Gateway to Norway: The Norwegian Summer

Summer, the most popular season to explore Norway’s coastline

I have been in Norway for almost a year and a half now, and life has been great but I’m still getting used to the changing of seasons because I come from a country that is either hot and humid, or raining all day.

It’s now Summer in Norway and because we had a rather brutal winter last year (until early April), summer this year has been exceptionally hot – yes, coming from someone who has lived most of her life in a tropical country. I’ve never truly experienced the Norwegian Summer before because I was in America & Malaysia the past 2 summers. This year’s summer trip will be a little bit later than usual, so that means I get to experience the Norwegian Summer I’ve been missing out on. Everyone seems to be enjoying the weather, I do too, but sometimes it gets a little bit unbearable even for me. I live near the coast and we have a few nice beaches around here, so when we are in the mood for sunbathing, the nearest beach is less than a mile away.

The weather can reach up to 32°C on the hottest day and the water temperature can be around 20°C, so it’s really nice to go for a quick dip after being under the heat. The day is longer too during the Summer – where the sun puts in 18 hour shifts, so everyone has almost the whole day to spend on the beach or to go there after work. A lot of time is spent in nice parks around freshly bloomed flowers or in a garden sipping on the ales. The lack of humidity also motivates a mini exodus from cities in the north that are typically colder, to the beaches in Oslo area district. While Oslo is the more popular spot for tourists, Hurum, a district on the southern part of Hurumhalvøya, makes for a fine summer playground as well.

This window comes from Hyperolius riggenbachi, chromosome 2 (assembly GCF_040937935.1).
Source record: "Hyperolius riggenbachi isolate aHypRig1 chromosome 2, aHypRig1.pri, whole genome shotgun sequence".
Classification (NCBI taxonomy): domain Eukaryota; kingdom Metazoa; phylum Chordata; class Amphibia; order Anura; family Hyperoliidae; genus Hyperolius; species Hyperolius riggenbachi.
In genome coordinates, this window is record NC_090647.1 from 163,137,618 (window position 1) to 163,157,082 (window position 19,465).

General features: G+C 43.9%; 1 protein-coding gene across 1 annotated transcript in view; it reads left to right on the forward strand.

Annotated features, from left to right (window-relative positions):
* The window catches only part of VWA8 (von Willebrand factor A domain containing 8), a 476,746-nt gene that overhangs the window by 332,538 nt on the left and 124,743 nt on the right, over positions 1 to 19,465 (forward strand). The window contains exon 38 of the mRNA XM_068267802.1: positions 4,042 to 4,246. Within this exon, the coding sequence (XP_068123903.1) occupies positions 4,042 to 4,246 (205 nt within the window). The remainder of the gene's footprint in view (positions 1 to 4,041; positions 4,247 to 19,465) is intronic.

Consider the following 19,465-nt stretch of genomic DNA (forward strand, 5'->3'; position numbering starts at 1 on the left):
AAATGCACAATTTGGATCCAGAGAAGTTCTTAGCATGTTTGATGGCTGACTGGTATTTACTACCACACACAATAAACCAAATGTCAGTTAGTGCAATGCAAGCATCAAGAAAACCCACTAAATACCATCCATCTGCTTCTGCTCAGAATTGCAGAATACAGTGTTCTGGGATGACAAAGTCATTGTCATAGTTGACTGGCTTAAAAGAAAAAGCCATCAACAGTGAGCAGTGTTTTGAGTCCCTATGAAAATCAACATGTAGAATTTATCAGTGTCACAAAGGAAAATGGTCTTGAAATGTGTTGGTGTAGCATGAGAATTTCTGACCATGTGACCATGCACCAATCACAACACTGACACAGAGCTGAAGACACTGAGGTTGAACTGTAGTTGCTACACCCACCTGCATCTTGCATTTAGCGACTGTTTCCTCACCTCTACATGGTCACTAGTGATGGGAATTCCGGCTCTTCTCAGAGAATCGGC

This Scandinavian country is usually famous for its Winter but when Summer arrives, it opens another dimension into this country’s love affair with its natural surroundings, as every Norwegian from all over Norway bound into the outdoors the moment the snow begins its seasonal retirement. The national pastime during those long summer days in Norway is perhaps none other than the humble barbecue – marinated meats are on tilbud (sale) all over the place – that’s when you know the official grilling season has started!

In summer, all of Norway awakens where going to the beach is not the only thing they love to do. A lot of Norway’s exceptional landscape is unreachable during the winter due to high levels of snow and slippery slopes – the summer heat is like one fantastic work of art that carves a path into the heart of the country’s breathtaking fjords. Exploring nature is also Norway’s national pastime, even in the coldness and darkness of winter, being outdoor to do winter activities is nothing to them. As winter dawns, the hiking still continue during summer – days of hiking fjords, sipping Norwegian coffee, and setting foot on ancient Viking lands don’t have to end.

Hiking has slowly become my cup of tea and although I’m not that athletic compared to Norwegians (who have legs of steel), I’m catching up pretty fast now. For people who are not into hiking but love to be surrounded by picturesque mountains and beautiful scenery, that is doable and possible without having to hike for hours. There are many places near Oslo or other cities that offer this kind of landscape, for example Semsvannet in Asker.

All I can say is the Norwegian Summer is very exciting, from the fresh mussels and shrimps you can indulge in to the breathtaking nature backdrops you can witness along the fjords. Norway is an intensely beautiful country where you can find all the space you need for the hike of your dreams and where during summer, the country turns into a big playground for nature enthusiasts.

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